Food for deep thought


It is bewildering that there are those who can imagine political motives tinged with religious and racial overtones in small trading enterprises.

THE joy of being Malaysian must surely be in the immense variety of food, representing the rich diversity of our nation, before us. We Malaysians love our food passionately.

This is a great nation – where else but here in Malaysia do we wake up and can’t decide what we should eat for breakfast? And even as we tuck into our breakfast, we are already thinking about the spread of choices for lunch, and dinner too.

Coming from Penang, I am very selective when it comes to food. It must be nothing but the best.

Before I moved to the Klang Valley some 25 years ago to work, my day in Penang would start with nasi kandar.

It was difficult for friends outside Penang to comprehend why I wanted to eat rice, the dreadful carbohydrate, in the morning.

It seemed awfully wrong for anyone who wanted to stay healthy, but the 7am trip to my favourite nasi kandar stall in Kampung Melayu in Air Itam was like a pilgrimage.

In Petaling Jaya, where I currently reside, I found my nasi kandar at Kayu Nasi Kandar, which had its origins in Penang.

But it was at a small outlet in a coffee shop in SS2 that I first met its owner Burhan Mohamed. I would eat there at least once a week. From a customer to a good family friend, that’s how my relationship with Burhan has developed over two decades.

I also like the char kueh teow served by a Chinese hawker in Kelana Jaya. It is great stuff and her customers are predominantly Malays.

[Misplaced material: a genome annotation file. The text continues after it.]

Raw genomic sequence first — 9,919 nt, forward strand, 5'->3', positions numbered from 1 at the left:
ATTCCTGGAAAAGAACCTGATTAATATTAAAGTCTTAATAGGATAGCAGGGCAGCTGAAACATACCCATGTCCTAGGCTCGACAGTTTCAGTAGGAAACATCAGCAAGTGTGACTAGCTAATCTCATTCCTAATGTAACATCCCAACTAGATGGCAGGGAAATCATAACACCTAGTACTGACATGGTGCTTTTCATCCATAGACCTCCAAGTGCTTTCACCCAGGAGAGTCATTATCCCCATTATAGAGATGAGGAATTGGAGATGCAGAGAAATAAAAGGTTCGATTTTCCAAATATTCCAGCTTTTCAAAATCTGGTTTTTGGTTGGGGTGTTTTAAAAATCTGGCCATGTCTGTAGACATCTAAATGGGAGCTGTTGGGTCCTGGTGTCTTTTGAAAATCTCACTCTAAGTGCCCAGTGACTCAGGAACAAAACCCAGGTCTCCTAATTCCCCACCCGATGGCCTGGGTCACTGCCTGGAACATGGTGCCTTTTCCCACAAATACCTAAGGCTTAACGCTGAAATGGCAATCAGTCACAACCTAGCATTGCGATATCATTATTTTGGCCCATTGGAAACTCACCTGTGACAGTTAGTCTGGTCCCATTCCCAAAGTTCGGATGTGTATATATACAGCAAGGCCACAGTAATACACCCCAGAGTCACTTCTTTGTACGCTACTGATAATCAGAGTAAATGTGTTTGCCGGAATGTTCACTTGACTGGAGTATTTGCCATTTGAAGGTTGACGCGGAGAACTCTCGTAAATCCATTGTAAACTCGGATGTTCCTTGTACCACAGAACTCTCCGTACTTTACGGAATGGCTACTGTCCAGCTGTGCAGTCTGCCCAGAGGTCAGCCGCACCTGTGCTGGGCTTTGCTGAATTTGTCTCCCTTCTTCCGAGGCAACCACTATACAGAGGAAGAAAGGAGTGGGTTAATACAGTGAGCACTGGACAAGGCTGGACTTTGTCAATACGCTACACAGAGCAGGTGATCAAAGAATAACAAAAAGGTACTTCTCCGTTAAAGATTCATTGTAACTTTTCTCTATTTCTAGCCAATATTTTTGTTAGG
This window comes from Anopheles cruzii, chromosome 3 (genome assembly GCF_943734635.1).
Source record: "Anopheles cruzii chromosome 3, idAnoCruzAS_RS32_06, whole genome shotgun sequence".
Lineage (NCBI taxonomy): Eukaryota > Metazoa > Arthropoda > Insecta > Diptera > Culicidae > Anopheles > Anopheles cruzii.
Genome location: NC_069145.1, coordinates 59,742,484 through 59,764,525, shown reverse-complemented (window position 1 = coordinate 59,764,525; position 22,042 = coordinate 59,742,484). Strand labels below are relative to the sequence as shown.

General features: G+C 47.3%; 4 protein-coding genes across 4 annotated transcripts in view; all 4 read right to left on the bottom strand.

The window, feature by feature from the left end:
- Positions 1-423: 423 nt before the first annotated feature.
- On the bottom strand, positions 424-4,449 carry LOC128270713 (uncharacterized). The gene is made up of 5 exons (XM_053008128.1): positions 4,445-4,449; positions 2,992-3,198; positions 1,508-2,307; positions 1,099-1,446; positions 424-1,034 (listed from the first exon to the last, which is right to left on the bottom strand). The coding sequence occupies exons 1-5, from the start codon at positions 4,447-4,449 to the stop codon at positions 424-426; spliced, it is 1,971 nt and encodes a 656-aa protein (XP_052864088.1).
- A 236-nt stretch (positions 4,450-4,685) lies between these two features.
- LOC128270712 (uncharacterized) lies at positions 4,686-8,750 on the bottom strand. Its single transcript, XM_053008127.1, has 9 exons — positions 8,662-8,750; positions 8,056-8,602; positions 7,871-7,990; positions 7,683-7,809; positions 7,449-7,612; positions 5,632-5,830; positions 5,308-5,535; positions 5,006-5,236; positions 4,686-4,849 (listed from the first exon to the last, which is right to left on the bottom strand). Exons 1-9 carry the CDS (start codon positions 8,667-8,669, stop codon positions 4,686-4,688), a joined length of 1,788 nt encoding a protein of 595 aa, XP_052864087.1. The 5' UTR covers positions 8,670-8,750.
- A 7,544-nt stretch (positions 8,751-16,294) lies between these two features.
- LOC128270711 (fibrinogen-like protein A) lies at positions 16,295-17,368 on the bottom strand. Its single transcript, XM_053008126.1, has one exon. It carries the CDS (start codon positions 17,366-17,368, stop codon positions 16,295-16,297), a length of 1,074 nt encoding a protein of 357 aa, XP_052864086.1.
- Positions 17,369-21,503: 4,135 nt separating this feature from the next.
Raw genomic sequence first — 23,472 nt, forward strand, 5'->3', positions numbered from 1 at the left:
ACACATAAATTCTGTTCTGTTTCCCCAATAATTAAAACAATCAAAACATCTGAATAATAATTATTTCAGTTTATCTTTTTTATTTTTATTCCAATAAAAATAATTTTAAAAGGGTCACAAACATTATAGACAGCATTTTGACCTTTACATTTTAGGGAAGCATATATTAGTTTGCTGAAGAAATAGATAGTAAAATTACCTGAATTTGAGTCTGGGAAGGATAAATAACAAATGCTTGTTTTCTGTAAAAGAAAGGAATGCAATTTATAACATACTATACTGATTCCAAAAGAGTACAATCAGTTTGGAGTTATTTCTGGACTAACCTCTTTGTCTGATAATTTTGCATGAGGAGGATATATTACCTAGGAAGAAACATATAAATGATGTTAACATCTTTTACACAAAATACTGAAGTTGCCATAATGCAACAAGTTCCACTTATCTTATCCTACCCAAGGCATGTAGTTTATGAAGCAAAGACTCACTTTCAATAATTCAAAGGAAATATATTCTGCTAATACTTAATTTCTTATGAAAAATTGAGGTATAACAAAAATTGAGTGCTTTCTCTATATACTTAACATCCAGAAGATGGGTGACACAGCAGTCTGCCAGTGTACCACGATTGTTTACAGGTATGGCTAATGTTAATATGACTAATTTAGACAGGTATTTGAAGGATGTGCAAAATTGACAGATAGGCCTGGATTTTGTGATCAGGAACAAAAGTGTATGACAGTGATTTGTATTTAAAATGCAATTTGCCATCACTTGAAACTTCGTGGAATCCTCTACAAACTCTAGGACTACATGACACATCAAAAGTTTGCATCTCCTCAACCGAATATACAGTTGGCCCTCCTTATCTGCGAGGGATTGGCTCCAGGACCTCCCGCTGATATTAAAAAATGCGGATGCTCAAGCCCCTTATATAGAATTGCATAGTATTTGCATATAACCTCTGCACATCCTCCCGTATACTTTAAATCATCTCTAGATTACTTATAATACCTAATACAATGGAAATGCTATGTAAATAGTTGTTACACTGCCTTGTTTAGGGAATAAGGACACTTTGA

Then there is the nasi lemak kukus outlet in SS2 operated by a Malay. The long queues there each morning comprise mainly non-Malays.

The same scenario is repeated at the famous Jalan Tangsi nasi lemak stall, which used to operate under a huge tree, and also at Nasi Lemak Antarabangsa in Kampung Baru.

Every morning, we are thankful for the many nasi lemak stalls by the roadside that offer us delicious breakfast – the ones wrapped in banana leaf and newspaper! That’s a Malaysian institution and we swear it’s a lot better than the nasi lemak served on a plate!

Halal restaurants have sprung up so that Muslims can enjoy Chinese food but, more importantly, businessmen understand the consumer power of Malays. It is just business sense to cater to a wider market.

By and large, Malaysians have never connected the business of food to a racial angle. It would simply be ridiculous. By extension, we can include other kinds of businesses as well.

None of us really cares about the ethnicity of a trader so long as the price is deemed fair, the quality of goods sold is good and the service favourable.

It would be strange, even stupid, for a Chinese consumer to continue buying from a Chinese trader who continues to raise his price. He would rather buy from a trader of another race if the rival offers a better deal.

That’s common sense and that’s how things work in real life. It is bewildering, to say the least, that there are those who can imagine political motives tinged with religious and racial overtones in such enterprises.

I prefer kopi kaw in a warung or coffee shop, served by the Ah Pek in his Pagoda singlet, simply because I am old school, and I do not want to buy an expensive cup of branded coffee at a fancy coffee chain.